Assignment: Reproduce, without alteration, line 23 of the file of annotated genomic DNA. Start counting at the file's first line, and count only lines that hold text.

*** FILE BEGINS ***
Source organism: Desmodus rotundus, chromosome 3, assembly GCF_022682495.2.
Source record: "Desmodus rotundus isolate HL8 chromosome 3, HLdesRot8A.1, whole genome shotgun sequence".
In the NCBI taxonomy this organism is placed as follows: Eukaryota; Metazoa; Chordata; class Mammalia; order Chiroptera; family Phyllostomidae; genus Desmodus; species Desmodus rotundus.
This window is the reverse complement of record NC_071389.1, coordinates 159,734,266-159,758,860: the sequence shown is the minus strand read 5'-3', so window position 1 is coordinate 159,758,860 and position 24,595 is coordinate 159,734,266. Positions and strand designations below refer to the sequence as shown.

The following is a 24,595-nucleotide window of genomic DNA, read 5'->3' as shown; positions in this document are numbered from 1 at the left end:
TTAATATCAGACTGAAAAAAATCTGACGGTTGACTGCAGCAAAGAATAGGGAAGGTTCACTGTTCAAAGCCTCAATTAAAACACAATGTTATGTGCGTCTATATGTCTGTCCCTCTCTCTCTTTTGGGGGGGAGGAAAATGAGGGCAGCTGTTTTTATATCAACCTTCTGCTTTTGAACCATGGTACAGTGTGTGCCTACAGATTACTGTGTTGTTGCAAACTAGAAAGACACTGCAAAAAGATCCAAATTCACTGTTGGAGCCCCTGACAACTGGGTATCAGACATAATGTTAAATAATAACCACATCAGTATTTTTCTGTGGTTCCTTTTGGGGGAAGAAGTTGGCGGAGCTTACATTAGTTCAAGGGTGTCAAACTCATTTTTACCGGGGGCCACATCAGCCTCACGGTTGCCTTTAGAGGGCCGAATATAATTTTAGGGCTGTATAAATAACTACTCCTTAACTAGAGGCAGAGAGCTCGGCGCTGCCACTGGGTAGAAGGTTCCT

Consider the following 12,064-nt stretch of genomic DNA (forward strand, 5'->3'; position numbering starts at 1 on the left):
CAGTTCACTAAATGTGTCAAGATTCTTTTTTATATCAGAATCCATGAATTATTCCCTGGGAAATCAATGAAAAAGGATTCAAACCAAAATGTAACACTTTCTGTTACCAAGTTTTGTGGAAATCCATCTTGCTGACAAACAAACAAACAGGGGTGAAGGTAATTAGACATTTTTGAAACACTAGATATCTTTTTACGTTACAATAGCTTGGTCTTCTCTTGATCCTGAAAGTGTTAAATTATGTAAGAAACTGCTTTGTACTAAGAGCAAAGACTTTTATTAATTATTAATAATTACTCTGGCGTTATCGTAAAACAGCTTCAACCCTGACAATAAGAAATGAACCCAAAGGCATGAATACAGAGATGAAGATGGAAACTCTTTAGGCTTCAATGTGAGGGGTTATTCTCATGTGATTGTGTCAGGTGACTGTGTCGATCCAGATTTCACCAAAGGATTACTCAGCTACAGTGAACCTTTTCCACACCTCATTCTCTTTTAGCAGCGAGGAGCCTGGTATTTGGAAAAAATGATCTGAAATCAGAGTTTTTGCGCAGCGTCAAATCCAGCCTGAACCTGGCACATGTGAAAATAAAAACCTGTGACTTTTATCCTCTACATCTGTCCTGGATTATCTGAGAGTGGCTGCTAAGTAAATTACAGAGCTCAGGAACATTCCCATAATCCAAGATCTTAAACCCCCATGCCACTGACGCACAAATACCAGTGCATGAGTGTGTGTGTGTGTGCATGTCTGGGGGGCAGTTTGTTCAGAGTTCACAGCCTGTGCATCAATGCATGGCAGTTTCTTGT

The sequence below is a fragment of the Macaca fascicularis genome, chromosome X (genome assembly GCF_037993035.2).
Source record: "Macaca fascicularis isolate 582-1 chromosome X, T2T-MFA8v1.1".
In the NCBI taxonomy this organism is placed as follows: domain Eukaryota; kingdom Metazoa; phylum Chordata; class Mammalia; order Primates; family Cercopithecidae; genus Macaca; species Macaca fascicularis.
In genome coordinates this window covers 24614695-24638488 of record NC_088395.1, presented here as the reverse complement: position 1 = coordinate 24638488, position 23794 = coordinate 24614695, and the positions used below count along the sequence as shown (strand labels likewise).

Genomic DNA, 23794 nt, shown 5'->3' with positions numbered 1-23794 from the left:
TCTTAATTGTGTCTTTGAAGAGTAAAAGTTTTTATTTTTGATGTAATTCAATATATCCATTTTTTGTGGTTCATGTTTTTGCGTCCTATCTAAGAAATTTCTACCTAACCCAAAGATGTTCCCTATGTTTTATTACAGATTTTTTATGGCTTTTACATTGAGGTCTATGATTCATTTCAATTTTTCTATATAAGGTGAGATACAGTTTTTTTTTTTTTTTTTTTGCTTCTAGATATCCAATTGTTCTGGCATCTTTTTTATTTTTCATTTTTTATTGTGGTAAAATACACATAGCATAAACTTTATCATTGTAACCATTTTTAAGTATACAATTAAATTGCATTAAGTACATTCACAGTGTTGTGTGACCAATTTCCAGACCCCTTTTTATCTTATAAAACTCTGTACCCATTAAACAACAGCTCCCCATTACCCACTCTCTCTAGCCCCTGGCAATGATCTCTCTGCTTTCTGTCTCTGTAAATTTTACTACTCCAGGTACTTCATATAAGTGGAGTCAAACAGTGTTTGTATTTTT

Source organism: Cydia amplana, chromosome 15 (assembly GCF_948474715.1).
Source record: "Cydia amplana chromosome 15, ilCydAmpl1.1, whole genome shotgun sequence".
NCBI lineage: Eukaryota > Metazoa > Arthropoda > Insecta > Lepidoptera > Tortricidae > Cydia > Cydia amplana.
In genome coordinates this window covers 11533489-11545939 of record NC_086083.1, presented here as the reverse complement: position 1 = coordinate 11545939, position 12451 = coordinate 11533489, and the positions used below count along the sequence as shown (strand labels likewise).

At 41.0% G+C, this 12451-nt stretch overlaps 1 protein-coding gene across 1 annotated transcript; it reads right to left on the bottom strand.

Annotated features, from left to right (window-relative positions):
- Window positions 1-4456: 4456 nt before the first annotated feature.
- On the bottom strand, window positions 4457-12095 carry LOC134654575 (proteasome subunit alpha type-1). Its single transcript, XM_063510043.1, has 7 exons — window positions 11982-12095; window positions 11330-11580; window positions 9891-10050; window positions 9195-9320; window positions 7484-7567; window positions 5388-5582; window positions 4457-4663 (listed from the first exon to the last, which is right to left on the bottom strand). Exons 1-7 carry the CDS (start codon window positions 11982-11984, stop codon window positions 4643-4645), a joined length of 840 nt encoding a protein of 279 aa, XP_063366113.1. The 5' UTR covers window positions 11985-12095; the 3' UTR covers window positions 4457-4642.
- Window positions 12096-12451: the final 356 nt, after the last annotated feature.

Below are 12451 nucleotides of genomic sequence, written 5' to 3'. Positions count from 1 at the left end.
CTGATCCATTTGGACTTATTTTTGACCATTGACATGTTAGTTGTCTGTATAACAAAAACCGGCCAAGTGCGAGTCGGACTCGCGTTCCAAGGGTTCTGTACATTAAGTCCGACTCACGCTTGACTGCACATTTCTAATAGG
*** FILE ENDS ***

- Window positions 12096-12451: the final 356 nt, after the last annotated feature.